American Petroleum Institute of Michigan Executive Director Peter Langley, speaking on behalf of his organization and the Michigan Oil and Gas Association, said a recent study outlined the dire economic consequences of a ban on federal leasing and hydraulic fracturing (or fracking) for Michigan families and businesses.

Langley said the technology has enabled the U.S. to become the world leader in energy production and emissions reductions.

An outright ban on hydraulic fracturing could directly impact the livelihoods of Michigan workers and families,” Langley told Michigan Business Daily. “The natural gas and oil industry adds hundreds of millions of dollars in labor income across the state, so policy proposals that obstruct energy operations could mean income loss, unemployment and economic decline.”

“If I told you about a technology that would help the environment, that would help American consumers, would reduce our trade deficit and increase American jobs, I think most politicians would jump on that, not try to ban it,” API President and CEO Mike Sommers said. “American families should be shocked to hear proposals from candidates for high office that would ban this transformative technology, which would erase a generation of American progress and return us to the days of heavy reliance on foreign energy. There is perhaps no better example that points to the stark contrast we see today in the debate over America’s energy future.”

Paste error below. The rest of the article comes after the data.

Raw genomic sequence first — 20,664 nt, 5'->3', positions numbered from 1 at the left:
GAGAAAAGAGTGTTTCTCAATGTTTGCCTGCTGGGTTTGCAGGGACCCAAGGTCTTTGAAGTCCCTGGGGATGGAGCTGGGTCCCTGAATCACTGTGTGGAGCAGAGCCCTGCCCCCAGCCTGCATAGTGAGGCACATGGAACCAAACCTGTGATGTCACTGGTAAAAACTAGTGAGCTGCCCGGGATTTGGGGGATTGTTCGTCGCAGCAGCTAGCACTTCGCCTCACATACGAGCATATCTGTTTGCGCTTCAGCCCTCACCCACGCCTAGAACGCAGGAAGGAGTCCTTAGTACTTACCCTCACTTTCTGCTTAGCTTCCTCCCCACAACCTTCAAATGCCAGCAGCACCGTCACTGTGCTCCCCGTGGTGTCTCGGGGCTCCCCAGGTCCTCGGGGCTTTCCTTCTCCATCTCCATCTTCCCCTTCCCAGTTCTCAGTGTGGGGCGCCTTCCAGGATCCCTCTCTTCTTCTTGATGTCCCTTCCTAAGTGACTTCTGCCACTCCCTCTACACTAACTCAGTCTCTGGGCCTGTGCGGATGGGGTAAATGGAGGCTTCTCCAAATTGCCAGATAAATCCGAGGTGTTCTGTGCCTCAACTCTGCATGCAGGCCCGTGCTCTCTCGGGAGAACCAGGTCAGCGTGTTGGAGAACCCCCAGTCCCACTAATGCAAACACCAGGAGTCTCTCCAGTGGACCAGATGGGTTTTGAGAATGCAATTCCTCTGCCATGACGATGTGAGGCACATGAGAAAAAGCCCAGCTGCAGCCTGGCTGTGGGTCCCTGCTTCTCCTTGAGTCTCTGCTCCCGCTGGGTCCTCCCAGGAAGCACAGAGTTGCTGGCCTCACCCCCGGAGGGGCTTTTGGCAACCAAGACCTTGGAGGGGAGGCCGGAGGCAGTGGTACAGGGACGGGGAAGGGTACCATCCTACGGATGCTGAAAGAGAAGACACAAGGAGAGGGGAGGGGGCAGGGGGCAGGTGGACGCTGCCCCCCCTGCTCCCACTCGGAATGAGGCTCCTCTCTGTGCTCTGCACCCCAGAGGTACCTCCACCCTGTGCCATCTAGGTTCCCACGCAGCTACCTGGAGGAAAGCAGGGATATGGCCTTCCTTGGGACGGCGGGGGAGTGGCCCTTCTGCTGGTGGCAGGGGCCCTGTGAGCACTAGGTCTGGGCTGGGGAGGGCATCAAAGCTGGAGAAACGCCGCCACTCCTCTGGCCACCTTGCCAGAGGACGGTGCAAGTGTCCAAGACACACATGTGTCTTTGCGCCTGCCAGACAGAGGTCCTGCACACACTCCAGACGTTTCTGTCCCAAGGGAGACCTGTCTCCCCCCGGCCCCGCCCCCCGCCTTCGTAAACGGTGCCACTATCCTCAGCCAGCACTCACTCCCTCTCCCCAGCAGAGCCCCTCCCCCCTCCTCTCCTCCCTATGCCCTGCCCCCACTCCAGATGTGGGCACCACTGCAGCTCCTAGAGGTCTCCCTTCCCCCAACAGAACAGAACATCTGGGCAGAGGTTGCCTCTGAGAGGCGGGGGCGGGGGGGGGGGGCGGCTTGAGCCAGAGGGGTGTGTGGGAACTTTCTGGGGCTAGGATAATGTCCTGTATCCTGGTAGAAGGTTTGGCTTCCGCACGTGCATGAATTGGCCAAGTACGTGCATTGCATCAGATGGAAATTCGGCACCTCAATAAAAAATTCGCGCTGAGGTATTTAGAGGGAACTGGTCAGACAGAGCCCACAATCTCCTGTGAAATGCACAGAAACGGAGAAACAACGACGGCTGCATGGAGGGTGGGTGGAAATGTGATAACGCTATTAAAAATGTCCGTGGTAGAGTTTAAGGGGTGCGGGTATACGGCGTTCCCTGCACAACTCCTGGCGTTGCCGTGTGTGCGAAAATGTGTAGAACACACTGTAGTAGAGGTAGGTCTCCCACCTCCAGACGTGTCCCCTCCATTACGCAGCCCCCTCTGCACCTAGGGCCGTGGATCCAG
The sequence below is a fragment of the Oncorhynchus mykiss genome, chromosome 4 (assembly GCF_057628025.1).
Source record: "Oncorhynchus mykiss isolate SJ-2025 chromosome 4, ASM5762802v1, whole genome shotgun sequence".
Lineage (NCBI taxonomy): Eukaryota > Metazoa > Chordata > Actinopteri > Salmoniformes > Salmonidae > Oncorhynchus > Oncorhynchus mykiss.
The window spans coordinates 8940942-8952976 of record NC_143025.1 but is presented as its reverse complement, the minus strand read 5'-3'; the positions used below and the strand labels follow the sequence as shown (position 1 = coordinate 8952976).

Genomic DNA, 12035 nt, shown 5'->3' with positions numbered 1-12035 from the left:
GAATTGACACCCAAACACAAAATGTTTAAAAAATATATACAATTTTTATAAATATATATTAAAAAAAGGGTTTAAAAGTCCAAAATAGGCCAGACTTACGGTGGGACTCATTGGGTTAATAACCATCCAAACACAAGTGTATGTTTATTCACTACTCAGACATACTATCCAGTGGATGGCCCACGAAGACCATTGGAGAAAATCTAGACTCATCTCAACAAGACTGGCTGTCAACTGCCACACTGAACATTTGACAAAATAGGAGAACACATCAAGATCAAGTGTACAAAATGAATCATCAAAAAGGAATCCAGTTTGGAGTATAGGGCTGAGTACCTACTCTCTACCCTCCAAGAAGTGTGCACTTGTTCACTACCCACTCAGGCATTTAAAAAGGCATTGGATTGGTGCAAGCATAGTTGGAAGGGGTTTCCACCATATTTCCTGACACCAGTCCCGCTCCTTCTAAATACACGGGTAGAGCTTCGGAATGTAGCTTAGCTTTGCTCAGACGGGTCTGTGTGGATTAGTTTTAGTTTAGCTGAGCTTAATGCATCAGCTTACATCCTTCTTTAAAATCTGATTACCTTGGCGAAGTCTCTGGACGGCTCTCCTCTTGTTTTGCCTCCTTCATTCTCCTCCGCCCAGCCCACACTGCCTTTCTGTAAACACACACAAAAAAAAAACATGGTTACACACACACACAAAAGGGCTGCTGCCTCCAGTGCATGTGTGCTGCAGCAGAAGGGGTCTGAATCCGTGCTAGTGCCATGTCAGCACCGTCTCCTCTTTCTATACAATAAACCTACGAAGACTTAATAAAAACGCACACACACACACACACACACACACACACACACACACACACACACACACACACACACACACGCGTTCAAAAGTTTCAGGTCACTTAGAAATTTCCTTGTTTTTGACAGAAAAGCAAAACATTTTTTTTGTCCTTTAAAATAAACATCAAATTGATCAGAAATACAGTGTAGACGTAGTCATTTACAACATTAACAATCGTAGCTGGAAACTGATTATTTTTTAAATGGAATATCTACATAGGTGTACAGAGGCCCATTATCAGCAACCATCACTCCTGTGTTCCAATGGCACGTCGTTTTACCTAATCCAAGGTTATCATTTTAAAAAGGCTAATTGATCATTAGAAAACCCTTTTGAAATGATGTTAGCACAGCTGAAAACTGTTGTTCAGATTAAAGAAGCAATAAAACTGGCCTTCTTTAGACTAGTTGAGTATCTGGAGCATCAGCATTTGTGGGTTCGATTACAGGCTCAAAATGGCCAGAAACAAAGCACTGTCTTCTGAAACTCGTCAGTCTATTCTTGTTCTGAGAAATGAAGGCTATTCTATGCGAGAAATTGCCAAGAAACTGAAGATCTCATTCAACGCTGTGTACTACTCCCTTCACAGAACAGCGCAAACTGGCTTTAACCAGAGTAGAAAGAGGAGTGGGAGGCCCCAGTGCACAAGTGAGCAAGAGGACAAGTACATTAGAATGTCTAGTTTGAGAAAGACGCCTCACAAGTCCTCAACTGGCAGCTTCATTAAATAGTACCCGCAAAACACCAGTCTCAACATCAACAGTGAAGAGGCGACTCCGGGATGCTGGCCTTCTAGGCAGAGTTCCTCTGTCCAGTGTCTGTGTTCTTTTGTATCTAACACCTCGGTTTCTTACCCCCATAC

The study was conducted by economic modeling firm OnLocation Inc.  It warns that banning federal leasing and fracking on public and private lands would cost up to 7.5 million American jobs in 2022.

Michigan would be among the states hardest hit, with more than 230,000 job losses in 2022. Such a ban would also lead to a cumulative GDP loss of $7.1 trillion by 2030, slash household incomes by $5,400 annually, increase household energy costs by more than $600 per year and reduce farm incomes by 43 percent due to higher energy costs. If a ban is enacted, the U.S. would flip from being a net exporter of oil and petroleum products to importing more than 40 percent of supplies by 2030. 

“An outright ban on hydraulic fracturing could directly impact the livelihoods of Michigan workers and families,” Langley said. “The natural gas and oil industry adds hundreds of millions of dollars in labor income across the state, so policy proposals that obstruct energy operations could mean income loss, unemployment and economic decline.”

American families would pay more under a fracking ban, according to the new analysis. On average residential natural gas prices would increase 58 percent and electricity prices would average 20 percent higher per family annually. American farmers and manufacturers would also suffer, with the cost of wheat farming increasing 64 percent, cost of corn farming increasing 54 percent and cost of soybean farming increasing 48 percent, due to the impact of higher energy costs.

Fracking also has proven to be positive for the environment, Langley said. Michigan’s use of natural gas for power generation has increased 130 percent in the last 10 years, helping Michigan cut CO2 emissions by over 25 percent between 2007 and 2017, he said.